More hospitals unable to provide scheduled healthcare
Twelve Dutch hospitals are currently unable or not always able to provide "critical scheduled care" within six weeks, the Dutch healthcare authority NZa reported. The NZa relies on data from 74 hospitals spread across the country.
A week ago, nine hospitals were unable or not always able to deliver crucial scheduled care in a timely manner.
Critical planned care must be delivered within six weeks to prevent damage to the patient's health. This may concern, for example, people who have been diagnosed with colon cancer and who will have to undergo surgery in the near future. The authority cannot say which hospitals can no longer provide this type of care on time.
In 45 hospitals, it is no longer to provide all scheduled care. That is also an increase compared to a week ago when there were still 31 hospitals. The NZa received data on this from 73 hospitals.
According to the NZa, most hospitals indicate that they can no longer provide catch-up care. This is care that was previously postponed during the coronavirus crisis and still has to be provided. At the moment, catch-up care is still happening at only seven hospitals.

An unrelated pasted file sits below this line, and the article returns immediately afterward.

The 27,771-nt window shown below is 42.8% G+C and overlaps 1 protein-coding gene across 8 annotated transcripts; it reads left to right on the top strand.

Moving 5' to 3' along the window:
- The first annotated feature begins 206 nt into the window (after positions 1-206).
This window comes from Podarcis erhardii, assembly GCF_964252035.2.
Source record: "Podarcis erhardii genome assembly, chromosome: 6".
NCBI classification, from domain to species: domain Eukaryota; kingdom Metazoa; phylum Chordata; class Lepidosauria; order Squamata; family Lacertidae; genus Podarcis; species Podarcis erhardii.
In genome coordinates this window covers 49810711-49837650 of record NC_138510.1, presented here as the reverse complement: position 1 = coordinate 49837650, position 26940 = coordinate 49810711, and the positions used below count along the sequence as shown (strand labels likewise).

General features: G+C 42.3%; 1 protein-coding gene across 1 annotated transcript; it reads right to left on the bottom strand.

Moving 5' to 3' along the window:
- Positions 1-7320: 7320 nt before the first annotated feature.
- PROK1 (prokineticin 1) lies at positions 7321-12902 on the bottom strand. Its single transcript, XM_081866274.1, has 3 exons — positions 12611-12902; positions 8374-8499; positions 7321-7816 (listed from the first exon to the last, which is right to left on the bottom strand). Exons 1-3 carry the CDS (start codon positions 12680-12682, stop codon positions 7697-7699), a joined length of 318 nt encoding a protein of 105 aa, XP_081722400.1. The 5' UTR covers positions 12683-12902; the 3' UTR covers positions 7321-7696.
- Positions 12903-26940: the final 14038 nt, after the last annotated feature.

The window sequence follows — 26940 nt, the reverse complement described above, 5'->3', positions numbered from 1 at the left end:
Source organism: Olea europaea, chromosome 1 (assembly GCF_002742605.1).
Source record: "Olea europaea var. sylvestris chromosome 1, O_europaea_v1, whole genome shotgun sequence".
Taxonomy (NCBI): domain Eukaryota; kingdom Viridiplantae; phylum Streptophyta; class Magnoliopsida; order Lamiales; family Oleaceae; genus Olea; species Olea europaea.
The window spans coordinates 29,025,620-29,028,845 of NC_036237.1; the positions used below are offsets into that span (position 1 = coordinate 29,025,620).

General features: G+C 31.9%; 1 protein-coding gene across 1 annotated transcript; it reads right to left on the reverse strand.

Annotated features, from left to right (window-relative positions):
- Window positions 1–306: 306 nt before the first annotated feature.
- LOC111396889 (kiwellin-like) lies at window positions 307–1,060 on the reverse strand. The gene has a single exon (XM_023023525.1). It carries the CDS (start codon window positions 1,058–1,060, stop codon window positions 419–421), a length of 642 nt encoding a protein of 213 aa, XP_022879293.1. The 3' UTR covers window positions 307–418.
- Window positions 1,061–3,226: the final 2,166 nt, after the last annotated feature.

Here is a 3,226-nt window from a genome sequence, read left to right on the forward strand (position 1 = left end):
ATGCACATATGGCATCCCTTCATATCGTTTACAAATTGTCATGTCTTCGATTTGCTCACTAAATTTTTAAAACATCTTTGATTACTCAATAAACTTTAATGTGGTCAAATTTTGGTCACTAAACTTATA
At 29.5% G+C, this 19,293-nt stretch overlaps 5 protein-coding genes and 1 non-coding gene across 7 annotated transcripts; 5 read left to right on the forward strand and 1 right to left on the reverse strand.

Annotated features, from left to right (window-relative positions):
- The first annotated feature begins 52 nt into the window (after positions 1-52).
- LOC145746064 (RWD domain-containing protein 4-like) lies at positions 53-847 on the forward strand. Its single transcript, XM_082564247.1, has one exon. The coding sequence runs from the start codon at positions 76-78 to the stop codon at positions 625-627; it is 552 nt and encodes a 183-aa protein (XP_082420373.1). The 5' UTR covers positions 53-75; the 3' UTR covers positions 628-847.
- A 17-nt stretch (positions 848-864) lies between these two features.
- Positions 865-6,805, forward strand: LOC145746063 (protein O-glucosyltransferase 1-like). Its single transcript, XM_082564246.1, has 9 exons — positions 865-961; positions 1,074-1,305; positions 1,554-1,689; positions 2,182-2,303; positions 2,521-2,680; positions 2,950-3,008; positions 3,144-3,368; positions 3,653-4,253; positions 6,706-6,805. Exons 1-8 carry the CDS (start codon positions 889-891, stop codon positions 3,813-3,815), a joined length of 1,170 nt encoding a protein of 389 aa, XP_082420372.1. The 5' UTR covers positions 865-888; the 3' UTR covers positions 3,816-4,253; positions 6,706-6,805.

The Limburg region is currently one of the regions hit hardest by the coronavirus. Last week, Limburg hospitals indicated in a letter to corona Minister Hugo de Jonge that they could no longer handle the influx of coronavirus patients. "Limburg is heading for a care collapse," the hospitals wrote.
According to a spokesperson for the Network Acute Care Limburg, no hospitals in the region can deliver critical scheduled care promptly. According to him, it is still possible with "maximum effort," but hospitals are "at their limit."
Reporting by ANP